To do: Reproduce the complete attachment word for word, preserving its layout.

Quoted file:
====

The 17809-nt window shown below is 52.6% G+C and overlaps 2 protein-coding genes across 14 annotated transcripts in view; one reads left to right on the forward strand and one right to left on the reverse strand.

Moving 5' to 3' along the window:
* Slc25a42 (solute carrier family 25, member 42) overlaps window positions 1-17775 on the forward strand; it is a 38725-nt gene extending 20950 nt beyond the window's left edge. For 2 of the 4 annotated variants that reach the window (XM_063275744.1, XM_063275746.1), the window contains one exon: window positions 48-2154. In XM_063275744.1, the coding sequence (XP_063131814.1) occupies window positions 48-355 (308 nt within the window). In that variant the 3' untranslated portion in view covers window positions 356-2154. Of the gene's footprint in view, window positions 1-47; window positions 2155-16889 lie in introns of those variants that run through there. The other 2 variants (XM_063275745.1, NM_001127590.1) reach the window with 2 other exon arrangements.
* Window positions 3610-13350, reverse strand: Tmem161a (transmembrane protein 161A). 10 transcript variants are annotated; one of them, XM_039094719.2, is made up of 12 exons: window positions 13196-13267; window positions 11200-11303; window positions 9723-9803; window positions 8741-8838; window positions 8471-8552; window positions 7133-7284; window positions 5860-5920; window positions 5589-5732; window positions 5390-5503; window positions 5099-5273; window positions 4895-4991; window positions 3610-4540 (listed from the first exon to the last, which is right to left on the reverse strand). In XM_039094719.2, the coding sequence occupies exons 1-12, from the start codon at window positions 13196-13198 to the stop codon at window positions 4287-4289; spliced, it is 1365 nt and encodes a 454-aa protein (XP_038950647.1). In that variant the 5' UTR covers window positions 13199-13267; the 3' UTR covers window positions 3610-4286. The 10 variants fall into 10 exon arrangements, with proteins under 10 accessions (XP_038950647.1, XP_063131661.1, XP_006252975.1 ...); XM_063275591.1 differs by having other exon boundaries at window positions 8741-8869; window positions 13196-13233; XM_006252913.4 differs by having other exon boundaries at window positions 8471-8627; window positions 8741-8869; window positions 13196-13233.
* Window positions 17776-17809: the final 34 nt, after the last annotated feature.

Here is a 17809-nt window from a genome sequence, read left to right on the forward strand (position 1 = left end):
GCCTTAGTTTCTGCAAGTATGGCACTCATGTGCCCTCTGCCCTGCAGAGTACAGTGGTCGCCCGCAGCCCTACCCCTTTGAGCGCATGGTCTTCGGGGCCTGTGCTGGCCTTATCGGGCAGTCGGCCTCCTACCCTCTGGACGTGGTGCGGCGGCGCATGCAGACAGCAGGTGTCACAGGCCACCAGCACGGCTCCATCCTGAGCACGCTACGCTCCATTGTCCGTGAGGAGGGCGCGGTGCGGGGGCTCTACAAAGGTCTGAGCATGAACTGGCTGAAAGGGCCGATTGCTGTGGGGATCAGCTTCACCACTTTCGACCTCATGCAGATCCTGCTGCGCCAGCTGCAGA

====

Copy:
The 17809-nt window shown below is 52.6% G+C and overlaps 2 protein-coding genes across 14 annotated transcripts in view; one reads left to right on the forward strand and one right to left on the reverse strand.

Moving 5' to 3' along the window:
* Slc25a42 (solute carrier family 25, member 42) overlaps window positions 1-17775 on the forward strand; it is a 38725-nt gene extending 20950 nt beyond the window's left edge. For 2 of the 4 annotated variants that reach the window (XM_063275744.1, XM_063275746.1), the window contains one exon: window positions 48-2154. In XM_063275744.1, the coding sequence (XP_063131814.1) occupies window positions 48-355 (308 nt within the window). In that variant the 3' untranslated portion in view covers window positions 356-2154. Of the gene's footprint in view, window positions 1-47; window positions 2155-16889 lie in introns of those variants that run through there. The other 2 variants (XM_063275745.1, NM_001127590.1) reach the window with 2 other exon arrangements.
* Window positions 3610-13350, reverse strand: Tmem161a (transmembrane protein 161A). 10 transcript variants are annotated; one of them, XM_039094719.2, is made up of 12 exons: window positions 13196-13267; window positions 11200-11303; window positions 9723-9803; window positions 8741-8838; window positions 8471-8552; window positions 7133-7284; window positions 5860-5920; window positions 5589-5732; window positions 5390-5503; window positions 5099-5273; window positions 4895-4991; window positions 3610-4540 (listed from the first exon to the last, which is right to left on the reverse strand). In XM_039094719.2, the coding sequence occupies exons 1-12, from the start codon at window positions 13196-13198 to the stop codon at window positions 4287-4289; spliced, it is 1365 nt and encodes a 454-aa protein (XP_038950647.1). In that variant the 5' UTR covers window positions 13199-13267; the 3' UTR covers window positions 3610-4286. The 10 variants fall into 10 exon arrangements, with proteins under 10 accessions (XP_038950647.1, XP_063131661.1, XP_006252975.1 ...); XM_063275591.1 differs by having other exon boundaries at window positions 8741-8869; window positions 13196-13233; XM_006252913.4 differs by having other exon boundaries at window positions 8471-8627; window positions 8741-8869; window positions 13196-13233.
* Window positions 17776-17809: the final 34 nt, after the last annotated feature.

Here is a 17809-nt window from a genome sequence, read left to right on the forward strand (position 1 = left end):
GCCTTAGTTTCTGCAAGTATGGCACTCATGTGCCCTCTGCCCTGCAGAGTACAGTGGTCGCCCGCAGCCCTACCCCTTTGAGCGCATGGTCTTCGGGGCCTGTGCTGGCCTTATCGGGCAGTCGGCCTCCTACCCTCTGGACGTGGTGCGGCGGCGCATGCAGACAGCAGGTGTCACAGGCCACCAGCACGGCTCCATCCTGAGCACGCTACGCTCCATTGTCCGTGAGGAGGGCGCGGTGCGGGGGCTCTACAAAGGTCTGAGCATGAACTGGCTGAAAGGGCCGATTGCTGTGGGGATCAGCTTCACCACTTTCGACCTCATGCAGATCCTGCTGCGCCAGCTGCAGA